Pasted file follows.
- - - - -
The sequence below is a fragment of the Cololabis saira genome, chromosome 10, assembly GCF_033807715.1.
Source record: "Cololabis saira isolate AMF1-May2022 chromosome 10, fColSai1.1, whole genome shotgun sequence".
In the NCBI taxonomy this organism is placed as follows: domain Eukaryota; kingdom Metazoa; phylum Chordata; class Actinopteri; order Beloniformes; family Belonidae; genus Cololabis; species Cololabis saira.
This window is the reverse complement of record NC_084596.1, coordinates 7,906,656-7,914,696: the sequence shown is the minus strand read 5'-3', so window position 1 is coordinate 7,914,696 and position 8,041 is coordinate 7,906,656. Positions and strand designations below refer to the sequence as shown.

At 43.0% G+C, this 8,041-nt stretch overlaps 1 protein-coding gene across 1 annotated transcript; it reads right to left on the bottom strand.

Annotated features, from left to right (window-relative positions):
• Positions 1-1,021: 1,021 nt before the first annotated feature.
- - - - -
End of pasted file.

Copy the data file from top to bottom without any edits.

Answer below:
The sequence below is a fragment of the Cololabis saira genome, chromosome 10, assembly GCF_033807715.1.
Source record: "Cololabis saira isolate AMF1-May2022 chromosome 10, fColSai1.1, whole genome shotgun sequence".
In the NCBI taxonomy this organism is placed as follows: domain Eukaryota; kingdom Metazoa; phylum Chordata; class Actinopteri; order Beloniformes; family Belonidae; genus Cololabis; species Cololabis saira.
This window is the reverse complement of record NC_084596.1, coordinates 7,906,656-7,914,696: the sequence shown is the minus strand read 5'-3', so window position 1 is coordinate 7,914,696 and position 8,041 is coordinate 7,906,656. Positions and strand designations below refer to the sequence as shown.

At 43.0% G+C, this 8,041-nt stretch overlaps 1 protein-coding gene across 1 annotated transcript; it reads right to left on the bottom strand.

Annotated features, from left to right (window-relative positions):
• Positions 1-1,021: 1,021 nt before the first annotated feature.